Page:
The first joint patrolling undertaken by Chinese and Pakistani troops along the Pakistan-occupied-Kashmir (PoK) border has been propped up considerably by Beijing and Islamabad. Although Chinese troops are known to have conducted patrols in the area since 2014, joint patrols by China’s PLA and Pakistan’s border police force along the stretch connecting PoK and Xinjiang outwardly remains the first of its kind. What is more critical to note is that there is still no clarification from either side, whether such patrolling was being done for the first time, or, is it just that the patrol has been reported publicly for the first time.
The state-run and controlled media in Beijing published dozens of photographs of armed Chinese and Pakistani troops marching along the border and conducting drills. The caption provided alongside the pictures read, “… frontier defence regiment of the PLA in Xinjiang, along with a border police force from Pakistan, carry out a joint patrol along the China-Pakistan border.”
China, seemingly, is sending multiple implicit signals to India by virtue of this latest move. The Chinese strategy vis-à-vis PoK is headed toward gaining tacit control of the region—both militarily and politico-diplomatically. That Beijing is pursuing an aggressive engagement strategy in the region cannot be more apparent. It has been long known that by means of sponsoring and investing in numerous “infrastructure development projects” inside Gilgit-Baltistan, the Chinese Construction Corps—a highly organised paramilitary force, has established its presence in the region. With the latest joint patrols by the frontier defence regiment of the PLA, the presence and potential future deployment of regular Chinese army inside Pakistan-occupied-Kashmir remains a foregone conclusion.
I wrote way back in December 2011 that notwithstanding the debate surrounding the actual number of Chinese PLA troops present in PoK at that point, the fact of the matter remains that China had firmly perched itself in PoK alongside the 772-km long Line-of-Control running between India and Pakistan. With the reported stationing of a unit of PLA soldiers near the Khunjerab Pass and Chinese military officials frequenting the Field Command Office of Gilgit, which happens to be Pakistan’s military headquarter in the region, a pervasive Chinese intent of establishing its military edge in India’s northern sector cannot be negated, or ignored, anymore.
What perhaps is of greater consequence from an Indian standpoint is Beijing’s objective of expanding and buttressing its reach, which is only likely to complicate any potential long-term resolution to Kashmir. In the past too, Beijing has indulged in crass moves aimed at questioning the status of J&K vis-à-vis the Indian Union, by issuing stapled visas to Indian passport holders from Jammu and Kashmir, rather than stamping the visas on their passports, as is the norm. All these decisions taken by the Chinese leadership point towards a flagrant reality—that China is not likely to be a “neutral party” to the Kashmir dispute anymore.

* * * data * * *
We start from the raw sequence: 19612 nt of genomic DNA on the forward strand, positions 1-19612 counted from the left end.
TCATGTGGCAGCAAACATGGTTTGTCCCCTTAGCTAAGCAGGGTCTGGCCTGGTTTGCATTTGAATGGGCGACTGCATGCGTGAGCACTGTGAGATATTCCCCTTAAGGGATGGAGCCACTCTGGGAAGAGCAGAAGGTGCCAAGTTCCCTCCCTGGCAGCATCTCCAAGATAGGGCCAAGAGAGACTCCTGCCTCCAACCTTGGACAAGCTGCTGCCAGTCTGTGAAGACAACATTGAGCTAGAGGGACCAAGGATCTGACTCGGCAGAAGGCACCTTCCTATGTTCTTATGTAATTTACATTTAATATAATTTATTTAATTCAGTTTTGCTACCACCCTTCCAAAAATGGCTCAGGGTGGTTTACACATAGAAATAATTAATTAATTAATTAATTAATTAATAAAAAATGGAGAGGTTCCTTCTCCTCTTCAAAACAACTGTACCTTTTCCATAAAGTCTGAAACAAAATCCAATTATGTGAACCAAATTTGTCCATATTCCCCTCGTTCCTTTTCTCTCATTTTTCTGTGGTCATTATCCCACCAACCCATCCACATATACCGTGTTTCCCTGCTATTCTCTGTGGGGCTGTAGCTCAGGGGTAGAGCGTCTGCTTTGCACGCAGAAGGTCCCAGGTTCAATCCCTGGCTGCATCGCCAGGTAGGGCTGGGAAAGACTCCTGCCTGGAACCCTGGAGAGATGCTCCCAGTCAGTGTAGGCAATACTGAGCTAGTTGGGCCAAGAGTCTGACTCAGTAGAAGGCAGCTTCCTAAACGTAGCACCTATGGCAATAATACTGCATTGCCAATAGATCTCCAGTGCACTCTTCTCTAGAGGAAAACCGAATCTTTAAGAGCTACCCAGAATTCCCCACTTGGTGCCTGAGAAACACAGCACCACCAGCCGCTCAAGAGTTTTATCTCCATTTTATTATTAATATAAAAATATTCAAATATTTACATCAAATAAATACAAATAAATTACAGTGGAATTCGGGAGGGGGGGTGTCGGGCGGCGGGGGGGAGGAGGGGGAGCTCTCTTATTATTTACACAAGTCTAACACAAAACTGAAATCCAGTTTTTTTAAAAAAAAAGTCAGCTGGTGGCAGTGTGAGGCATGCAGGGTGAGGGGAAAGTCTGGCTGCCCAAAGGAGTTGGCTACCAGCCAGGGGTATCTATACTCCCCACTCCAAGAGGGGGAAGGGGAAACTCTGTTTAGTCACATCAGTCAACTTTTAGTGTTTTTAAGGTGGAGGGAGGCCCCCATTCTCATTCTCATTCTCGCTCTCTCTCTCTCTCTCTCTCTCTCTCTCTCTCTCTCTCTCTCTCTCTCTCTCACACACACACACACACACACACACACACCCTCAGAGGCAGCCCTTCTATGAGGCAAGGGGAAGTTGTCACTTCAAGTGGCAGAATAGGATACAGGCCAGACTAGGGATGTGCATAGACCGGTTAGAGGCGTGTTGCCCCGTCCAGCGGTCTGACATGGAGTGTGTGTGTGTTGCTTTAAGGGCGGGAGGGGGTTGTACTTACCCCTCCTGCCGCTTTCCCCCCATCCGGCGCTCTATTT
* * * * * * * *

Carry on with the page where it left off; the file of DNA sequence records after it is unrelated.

Calling for a “proper settlement of Kashmir clashes” in July 2016, the Chinese Foreign Ministry stressed that China’s position on the Kashmir issue has been consistent. Nothing could be further from the truth than this duplicitous and outrageous statement. In fact, Beijing has shifted its position on Kashmir, gradually, yet firmly, with each passing decade. Recall China’s response during the 1999 Kargil conflict with its commitment to a policy of neutrality, which compelled the Nawaz Sharif government, who was already under immense international pressure, to look for an honourable retreat from Kargil. Following that came the “stapled visas” phase, wherein China began providing diplomatic support to Pakistan’s stated position on Kashmir.
More recently, in April 2016, the official news agency, Xinhua, has been filing one report after the other on Kashmir, stating “…a separatist movement and guerrilla war challenging New Delhi’s rule is going on in Indian-controlled Kashmir since 1989.” This was followed up by another spate of perilous reportage coming from Beijing that narrated “…trouble in Indian-controlled Kashmir … and Kashmiri protesters throwing stones at Indian police and paramilitary troopers during a protest in Srinagar, the summer capital of Indian-controlled Kashmir.” All this while, China has been publishing tourist maps depicting Kashmir as an entirely separate entity. How can China possibly justify its self-styled “consistency” on neutrality over Kashmir?
Amid the broader historical backdrop of China’s customary pro-Pakistan policy agenda, any expectation of Beijing maintaining a neutral posture on Kashmir, in terms of diplomatic and military posturing, should not be counted on any longer by India. The power elite in China is accruing its strategic agenda for the region, one, that is becoming far more interventionist, and expansionist, and needs to be countered resolutely at every given step by New Delhi.